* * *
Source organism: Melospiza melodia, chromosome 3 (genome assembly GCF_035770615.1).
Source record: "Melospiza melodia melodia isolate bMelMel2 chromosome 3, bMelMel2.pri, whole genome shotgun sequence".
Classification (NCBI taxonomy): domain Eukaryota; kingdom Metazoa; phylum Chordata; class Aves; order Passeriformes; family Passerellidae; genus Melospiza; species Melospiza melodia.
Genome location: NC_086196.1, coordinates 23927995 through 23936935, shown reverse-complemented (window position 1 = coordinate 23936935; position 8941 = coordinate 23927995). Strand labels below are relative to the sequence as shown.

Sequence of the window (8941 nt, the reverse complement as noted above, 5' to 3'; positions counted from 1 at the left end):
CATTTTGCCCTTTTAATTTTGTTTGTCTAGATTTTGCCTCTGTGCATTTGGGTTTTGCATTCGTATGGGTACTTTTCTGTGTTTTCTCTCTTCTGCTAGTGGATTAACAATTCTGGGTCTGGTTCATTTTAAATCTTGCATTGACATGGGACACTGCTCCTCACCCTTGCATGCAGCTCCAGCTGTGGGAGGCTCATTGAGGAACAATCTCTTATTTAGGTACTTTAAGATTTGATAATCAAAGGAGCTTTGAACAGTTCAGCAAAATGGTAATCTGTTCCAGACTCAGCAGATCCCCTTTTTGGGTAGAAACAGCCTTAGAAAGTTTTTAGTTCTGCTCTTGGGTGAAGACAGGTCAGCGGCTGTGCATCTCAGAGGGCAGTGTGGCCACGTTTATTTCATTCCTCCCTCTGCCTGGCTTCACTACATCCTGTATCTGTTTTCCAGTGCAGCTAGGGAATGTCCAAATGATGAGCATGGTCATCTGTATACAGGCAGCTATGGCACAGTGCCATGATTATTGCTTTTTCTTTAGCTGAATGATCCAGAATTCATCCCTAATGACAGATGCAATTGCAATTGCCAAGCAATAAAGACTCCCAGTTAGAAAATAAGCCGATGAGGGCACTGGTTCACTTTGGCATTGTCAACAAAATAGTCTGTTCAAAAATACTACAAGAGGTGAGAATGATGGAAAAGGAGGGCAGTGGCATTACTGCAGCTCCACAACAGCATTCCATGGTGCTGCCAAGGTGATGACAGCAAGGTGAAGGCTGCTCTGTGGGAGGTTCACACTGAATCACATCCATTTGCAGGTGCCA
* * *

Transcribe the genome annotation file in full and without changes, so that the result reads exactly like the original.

Source organism: Melospiza melodia, chromosome 3 (genome assembly GCF_035770615.1).
Source record: "Melospiza melodia melodia isolate bMelMel2 chromosome 3, bMelMel2.pri, whole genome shotgun sequence".
Classification (NCBI taxonomy): domain Eukaryota; kingdom Metazoa; phylum Chordata; class Aves; order Passeriformes; family Passerellidae; genus Melospiza; species Melospiza melodia.
Genome location: NC_086196.1, coordinates 23927995 through 23936935, shown reverse-complemented (window position 1 = coordinate 23936935; position 8941 = coordinate 23927995). Strand labels below are relative to the sequence as shown.

Sequence of the window (8941 nt, the reverse complement as noted above, 5' to 3'; positions counted from 1 at the left end):
CATTTTGCCCTTTTAATTTTGTTTGTCTAGATTTTGCCTCTGTGCATTTGGGTTTTGCATTCGTATGGGTACTTTTCTGTGTTTTCTCTCTTCTGCTAGTGGATTAACAATTCTGGGTCTGGTTCATTTTAAATCTTGCATTGACATGGGACACTGCTCCTCACCCTTGCATGCAGCTCCAGCTGTGGGAGGCTCATTGAGGAACAATCTCTTATTTAGGTACTTTAAGATTTGATAATCAAAGGAGCTTTGAACAGTTCAGCAAAATGGTAATCTGTTCCAGACTCAGCAGATCCCCTTTTTGGGTAGAAACAGCCTTAGAAAGTTTTTAGTTCTGCTCTTGGGTGAAGACAGGTCAGCGGCTGTGCATCTCAGAGGGCAGTGTGGCCACGTTTATTTCATTCCTCCCTCTGCCTGGCTTCACTACATCCTGTATCTGTTTTCCAGTGCAGCTAGGGAATGTCCAAATGATGAGCATGGTCATCTGTATACAGGCAGCTATGGCACAGTGCCATGATTATTGCTTTTTCTTTAGCTGAATGATCCAGAATTCATCCCTAATGACAGATGCAATTGCAATTGCCAAGCAATAAAGACTCCCAGTTAGAAAATAAGCCGATGAGGGCACTGGTTCACTTTGGCATTGTCAACAAAATAGTCTGTTCAAAAATACTACAAGAGGTGAGAATGATGGAAAAGGAGGGCAGTGGCATTACTGCAGCTCCACAACAGCATTCCATGGTGCTGCCAAGGTGATGACAGCAAGGTGAAGGCTGCTCTGTGGGAGGTTCACACTGAATCACATCCATTTGCAGGTGCCA